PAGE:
Ordinary 25B; Proper 28
“We are in an imagination battle,” writes adrienne maree brown in her book “Emergent Strategy: Shaping Change, Changing Worlds.” “Imagination has people thinking they can go from being poor to a millionaire as part of a shared American dream. Imagination turns Brown bombers into terrorists and white bombers into mentally ill victims. Imagination gives us borders, gives us superiority, gives us race as an indicator of capability. I often feel I am trapped inside someone else’s imagination, and I must engage my own imagination in order to break free.”
Brown has teamed up with spoken word artist Walidah Imarisha to lead “visionary fiction” workshops to create strategies for activism and social change, and to compile an anthology of fantastical stories that imagine new, freer worlds without reinforcing dominant narratives of power. (See “Octavia’s Brood: Science Fiction Stories from Social Justice Movements.”) Their goal is to engage more people, particularly marginalized people, in the imaginative work of creating social change. “One of the ways we perpetuate individualism is by ideating alone, literally coming up with ideas in solitude and then competing to bring them to life. Our workshops are designed to encourage collaborative ideation.”
In Mark’s “Little Apocalypse” at the beginning of chapter 13, Jesus invites the disciples into imaginative visioning. They sit together atop a mountain to view the landscape and learn about where God’s world-building is leading them. The signs of this new world are frightening — the destruction of the Temple, false prophets, wars, earthquakes famines. Readers are challenged to repent and get right with God before the end. But this apocalyptic vision also inspires hope — a new day, a new community and a new world are being birthed. Salvation is on the horizon.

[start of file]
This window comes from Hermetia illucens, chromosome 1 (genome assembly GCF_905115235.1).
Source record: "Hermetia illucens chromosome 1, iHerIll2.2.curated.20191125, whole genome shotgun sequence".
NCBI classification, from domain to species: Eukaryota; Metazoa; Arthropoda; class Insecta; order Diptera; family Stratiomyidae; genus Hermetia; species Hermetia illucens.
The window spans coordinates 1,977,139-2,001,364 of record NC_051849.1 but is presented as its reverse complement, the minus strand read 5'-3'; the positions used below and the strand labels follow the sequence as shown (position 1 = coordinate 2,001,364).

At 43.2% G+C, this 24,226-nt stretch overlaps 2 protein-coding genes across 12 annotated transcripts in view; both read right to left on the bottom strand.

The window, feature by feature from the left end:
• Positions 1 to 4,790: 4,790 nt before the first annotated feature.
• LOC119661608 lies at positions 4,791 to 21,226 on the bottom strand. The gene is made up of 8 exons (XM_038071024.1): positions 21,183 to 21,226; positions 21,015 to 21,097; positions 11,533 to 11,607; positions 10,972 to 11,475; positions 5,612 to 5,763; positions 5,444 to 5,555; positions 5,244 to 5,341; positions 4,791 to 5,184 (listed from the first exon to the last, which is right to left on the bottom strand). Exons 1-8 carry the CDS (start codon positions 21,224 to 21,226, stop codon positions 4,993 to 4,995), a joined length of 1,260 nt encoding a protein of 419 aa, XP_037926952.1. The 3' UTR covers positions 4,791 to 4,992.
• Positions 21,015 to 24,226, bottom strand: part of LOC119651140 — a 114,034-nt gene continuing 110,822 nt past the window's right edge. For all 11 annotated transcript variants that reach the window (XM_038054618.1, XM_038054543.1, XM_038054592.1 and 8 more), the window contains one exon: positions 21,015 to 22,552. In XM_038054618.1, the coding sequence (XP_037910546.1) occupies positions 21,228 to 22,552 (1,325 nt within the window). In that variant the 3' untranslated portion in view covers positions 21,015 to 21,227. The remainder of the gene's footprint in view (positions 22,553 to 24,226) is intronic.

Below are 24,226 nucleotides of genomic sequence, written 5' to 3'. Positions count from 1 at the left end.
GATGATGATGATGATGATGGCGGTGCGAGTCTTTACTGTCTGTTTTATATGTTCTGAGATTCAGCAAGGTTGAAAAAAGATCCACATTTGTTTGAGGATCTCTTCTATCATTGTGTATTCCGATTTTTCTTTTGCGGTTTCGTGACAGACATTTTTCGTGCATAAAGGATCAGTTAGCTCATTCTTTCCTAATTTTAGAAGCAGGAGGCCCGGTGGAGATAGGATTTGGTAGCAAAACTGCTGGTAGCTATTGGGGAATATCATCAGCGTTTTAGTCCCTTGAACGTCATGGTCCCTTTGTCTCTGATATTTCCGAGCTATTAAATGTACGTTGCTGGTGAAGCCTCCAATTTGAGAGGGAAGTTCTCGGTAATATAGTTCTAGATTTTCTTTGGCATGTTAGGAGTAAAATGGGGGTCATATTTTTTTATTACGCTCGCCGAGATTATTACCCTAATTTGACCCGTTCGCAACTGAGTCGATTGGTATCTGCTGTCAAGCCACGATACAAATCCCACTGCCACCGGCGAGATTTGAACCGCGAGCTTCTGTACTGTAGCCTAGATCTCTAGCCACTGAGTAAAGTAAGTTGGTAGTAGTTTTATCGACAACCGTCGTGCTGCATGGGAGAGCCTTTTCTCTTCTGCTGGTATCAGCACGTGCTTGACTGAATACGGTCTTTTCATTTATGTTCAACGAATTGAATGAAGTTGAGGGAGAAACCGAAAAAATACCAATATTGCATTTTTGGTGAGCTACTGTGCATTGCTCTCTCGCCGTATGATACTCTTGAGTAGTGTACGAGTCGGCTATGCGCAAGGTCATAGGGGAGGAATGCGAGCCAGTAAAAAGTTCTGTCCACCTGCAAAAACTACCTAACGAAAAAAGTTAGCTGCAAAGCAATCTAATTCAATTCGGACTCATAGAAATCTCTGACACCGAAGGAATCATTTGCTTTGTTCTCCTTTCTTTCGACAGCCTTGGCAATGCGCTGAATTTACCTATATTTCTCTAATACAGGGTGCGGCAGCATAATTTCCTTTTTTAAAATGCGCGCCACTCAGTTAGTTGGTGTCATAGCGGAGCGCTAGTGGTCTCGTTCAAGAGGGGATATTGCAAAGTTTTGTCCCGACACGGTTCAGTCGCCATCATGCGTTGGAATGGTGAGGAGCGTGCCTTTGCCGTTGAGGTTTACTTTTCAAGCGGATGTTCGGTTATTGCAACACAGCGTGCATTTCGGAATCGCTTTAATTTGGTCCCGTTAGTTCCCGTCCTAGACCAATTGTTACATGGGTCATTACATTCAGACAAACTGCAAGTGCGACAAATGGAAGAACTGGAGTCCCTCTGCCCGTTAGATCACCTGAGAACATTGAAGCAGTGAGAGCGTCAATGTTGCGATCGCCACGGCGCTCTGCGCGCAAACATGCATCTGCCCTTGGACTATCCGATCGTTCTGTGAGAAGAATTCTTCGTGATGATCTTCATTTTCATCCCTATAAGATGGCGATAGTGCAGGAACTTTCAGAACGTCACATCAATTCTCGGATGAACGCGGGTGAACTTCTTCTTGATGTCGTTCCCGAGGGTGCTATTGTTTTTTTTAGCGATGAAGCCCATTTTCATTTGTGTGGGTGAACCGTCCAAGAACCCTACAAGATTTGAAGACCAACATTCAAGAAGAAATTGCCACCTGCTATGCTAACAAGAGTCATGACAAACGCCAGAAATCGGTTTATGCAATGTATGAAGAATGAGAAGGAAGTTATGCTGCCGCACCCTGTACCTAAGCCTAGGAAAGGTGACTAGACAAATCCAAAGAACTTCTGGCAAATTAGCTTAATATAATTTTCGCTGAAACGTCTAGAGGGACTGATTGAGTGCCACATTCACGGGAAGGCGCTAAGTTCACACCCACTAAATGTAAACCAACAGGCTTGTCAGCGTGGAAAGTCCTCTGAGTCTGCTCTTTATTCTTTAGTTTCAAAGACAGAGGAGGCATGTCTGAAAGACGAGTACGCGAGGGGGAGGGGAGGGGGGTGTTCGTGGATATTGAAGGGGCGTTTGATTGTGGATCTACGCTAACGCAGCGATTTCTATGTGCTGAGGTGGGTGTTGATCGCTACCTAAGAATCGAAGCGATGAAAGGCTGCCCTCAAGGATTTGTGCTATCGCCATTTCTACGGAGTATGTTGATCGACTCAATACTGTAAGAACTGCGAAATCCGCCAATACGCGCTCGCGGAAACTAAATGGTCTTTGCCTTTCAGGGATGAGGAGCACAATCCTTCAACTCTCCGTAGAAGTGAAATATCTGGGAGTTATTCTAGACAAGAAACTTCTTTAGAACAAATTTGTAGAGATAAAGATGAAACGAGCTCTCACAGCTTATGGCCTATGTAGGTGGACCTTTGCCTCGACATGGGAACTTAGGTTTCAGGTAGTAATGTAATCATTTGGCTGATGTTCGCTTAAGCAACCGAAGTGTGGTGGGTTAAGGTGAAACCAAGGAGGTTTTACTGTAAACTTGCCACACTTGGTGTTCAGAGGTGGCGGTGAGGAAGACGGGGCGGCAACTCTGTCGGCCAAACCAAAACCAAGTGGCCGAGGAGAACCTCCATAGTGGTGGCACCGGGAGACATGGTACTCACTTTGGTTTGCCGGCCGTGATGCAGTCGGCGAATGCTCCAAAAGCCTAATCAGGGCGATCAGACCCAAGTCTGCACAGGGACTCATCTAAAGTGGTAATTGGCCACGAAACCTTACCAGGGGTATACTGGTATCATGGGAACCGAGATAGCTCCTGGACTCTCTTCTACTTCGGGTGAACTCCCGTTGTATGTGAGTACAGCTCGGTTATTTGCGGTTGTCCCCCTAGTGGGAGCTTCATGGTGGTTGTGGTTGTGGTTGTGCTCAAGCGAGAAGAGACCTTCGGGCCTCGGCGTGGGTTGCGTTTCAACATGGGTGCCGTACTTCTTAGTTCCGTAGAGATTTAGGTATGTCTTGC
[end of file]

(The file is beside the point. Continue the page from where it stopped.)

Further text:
I think I am more afraid of our lack of imagination, our resistance to change, to dreaming, to world-building with God, than an apocalyptic threat of the end times. We must be willing to participate in the birthing of a new age. We must be open to imagining new forms of community, new structures and systems of power, new ways of being the church.
“What we pay attention to grows,” writes Brown, encouraging readers to attend to patterns of resilience and adaptation in nature, patterns of connections and community in small towns and big cities, patterns of love and healing in families and friendships, patterns of generosity and grace between neighbors and strangers. Brown adds, “We are all the protagonists of what might be called the great turning, the change, the new economy, the new world.”
This Sunday, Jesus takes us to the mountaintop with his disciples to survey and attend to our present landscape. What do we notice? What patterns emerge? What would grow if we paid attention to it? “This is but the beginning…” Jesus says, inspiring us to imagine and hope for what is to come.
Questions for Reflection:
- How did this passage intrigue, disturb, challenge, comfort, encourage or inspire you?
- What inspires your imagination? When do you feel most creative?
- What patterns of creativity and adaptation do you notice in your church? What do you imagine these patterns growing into if you were to pay attention to them?
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